Val Gielgud was a crucial figure in the world of radio dramas in the 1930s and 40s. Beginning in 1929 he took up the position of Head of Productions at the BBC for radio dramas; despite having no actual experience in that area. He wrote this book with Holt Marvell; whose real name was Eric Maschwitz. Maschwitz worked for the Radio Times as a deputy editor but was also know for writing hit songs. However, this was not their first collaborative detective novel, having the previous year published Under London (1933). They would write three more mysteries together after Death at Broadcasting House, though Gielgud would go on to write many others by himself. He even collaborated with John Dickson Carr to write two stage plays, which can be found in Crippen & Landru’s 13 to the Gallows (2008), which was edited by Tony Medawar.
Today’s read is a first in the genre to situate a murder live on air at the BBC broadcasting house. The opening of the book sets the scene and sees the runup to the performance of Rodney Fleming’s radio play The Scarlet Highwayman. The narrative then jumps to just after the transmission has finished that evening and the producer, Julian Caird, wonders how it went, having had to leave the Dramatic Control Panel to check up on a possibly malfunctioning light cue. There is one scene he is particularly concerned about, yet his subordinate tells him ‘that scene went considerably better than it ever did at rehearsal. Parsons really got it this time. He ‘died’ like a good ’un. He really did what you told him.’ I think we all know why Sidney Parsons did such a realistic death scene…
Caird and his subordinate go to congratulate the cast, going to the different rooms they were performing in. Yet when they arrive at 7C, the sound proofed room in which Parsons was working in alone, they of course find him dead under the microphone, strangled. Naturally Scotland Yard are called for and Detective Inspector Simon Spears is assigned the case. Many people have strong alibis since they were working with others in a given room, but a certain few do not have such corroboration, with some suspects looking more suspicious than others. Did prima donna actor Leopold Dryden really need a breath of fresh air? And why is he so hostile to DI Spears? Why was the studio attendant not where he was supposed to be?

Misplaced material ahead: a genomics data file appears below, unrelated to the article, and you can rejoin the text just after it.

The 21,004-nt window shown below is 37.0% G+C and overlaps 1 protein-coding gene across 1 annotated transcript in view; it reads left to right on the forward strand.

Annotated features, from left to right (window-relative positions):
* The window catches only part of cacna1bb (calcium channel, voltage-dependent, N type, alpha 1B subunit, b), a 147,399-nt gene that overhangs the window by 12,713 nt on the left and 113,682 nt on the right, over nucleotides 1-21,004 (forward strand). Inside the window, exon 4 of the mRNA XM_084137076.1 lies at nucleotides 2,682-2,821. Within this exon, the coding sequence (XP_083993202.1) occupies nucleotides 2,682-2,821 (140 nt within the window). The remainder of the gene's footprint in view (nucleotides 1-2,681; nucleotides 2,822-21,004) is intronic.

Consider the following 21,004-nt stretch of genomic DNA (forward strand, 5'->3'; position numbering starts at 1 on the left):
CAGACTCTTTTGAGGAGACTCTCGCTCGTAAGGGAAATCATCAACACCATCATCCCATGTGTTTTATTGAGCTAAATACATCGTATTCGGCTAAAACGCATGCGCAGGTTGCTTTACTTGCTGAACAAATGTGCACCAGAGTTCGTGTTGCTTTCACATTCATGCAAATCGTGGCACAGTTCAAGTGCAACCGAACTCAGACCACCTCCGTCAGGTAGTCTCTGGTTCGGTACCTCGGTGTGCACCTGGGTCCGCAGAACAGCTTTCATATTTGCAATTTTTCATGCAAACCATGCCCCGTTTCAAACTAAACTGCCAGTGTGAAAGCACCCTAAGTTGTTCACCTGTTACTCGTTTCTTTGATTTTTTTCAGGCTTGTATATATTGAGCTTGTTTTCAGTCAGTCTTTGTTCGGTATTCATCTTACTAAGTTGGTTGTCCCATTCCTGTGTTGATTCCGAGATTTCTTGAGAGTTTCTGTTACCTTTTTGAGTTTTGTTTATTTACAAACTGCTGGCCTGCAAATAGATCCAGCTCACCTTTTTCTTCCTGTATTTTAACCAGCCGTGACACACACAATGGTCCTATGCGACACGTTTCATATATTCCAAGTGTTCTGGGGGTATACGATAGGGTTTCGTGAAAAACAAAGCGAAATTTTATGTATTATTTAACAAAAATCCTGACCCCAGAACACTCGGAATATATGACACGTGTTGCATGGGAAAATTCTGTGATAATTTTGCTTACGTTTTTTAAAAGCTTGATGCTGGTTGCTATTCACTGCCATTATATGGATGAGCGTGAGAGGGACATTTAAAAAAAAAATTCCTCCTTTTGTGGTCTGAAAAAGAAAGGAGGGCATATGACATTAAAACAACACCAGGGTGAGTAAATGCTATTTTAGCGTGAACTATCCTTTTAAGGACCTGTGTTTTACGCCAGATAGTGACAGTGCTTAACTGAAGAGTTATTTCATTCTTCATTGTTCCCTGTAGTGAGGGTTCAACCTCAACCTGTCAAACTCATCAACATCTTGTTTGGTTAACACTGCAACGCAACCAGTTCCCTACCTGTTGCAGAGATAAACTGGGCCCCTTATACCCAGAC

Given their familiarity with the locale, it is not surprising that Gielgud and Marvell use their setting of the broadcasting house, to good effect. The opening of the book in some ways is more helpful for later readers, as it enables us to visualise what it would have been like there at the time, as well as how it was perceived. Announcers for various shows would wear evening dress, despite no one actually seeing them and Gielgud and Marvell have some characters, waiting to go inside the Queen’s Hall disparage the BBC because of it:
‘Snobbish nonsense! That whole place wants a dam’ good shake-up!’
‘You can’t shake up a set of robots. There’s not a drop of good red blood about the whole. Robots engaged in the retailing of tripe! That’s broadcasting.’
There is further criticism made of radio plays, and this put me in mind of the dedication the book has: ‘Dedicated impenitently by the authors to those critics who persistently deny that the radio plays exists, has existed, or ever can exist.’ So I think the inclusion of such negative viewpoints, which may have been inspired by ones the authors had heard in real life, is used satirically and it is shortly revealed afterwards that the two grumblers were wannabe Communists.
Inside the BBC and our two writers do a good job of explaining the different jobs and equipment used, though not in a dense or boring way. A reader with no knowledge of how radio worked back then will not feel at sea. There is also one really good scene in which Julian Caird is searching the building at night and I loved how the authors made it just as eerie and atmospheric as any gothic mansion stuck out on the moors.
My only criticism as such is that the book did not include a map or floor plan. I think that would have been helpful. My copy of the book, the Black Dagger reprint from 1992, does not contain one, so I don’t know if earlier editions did or not.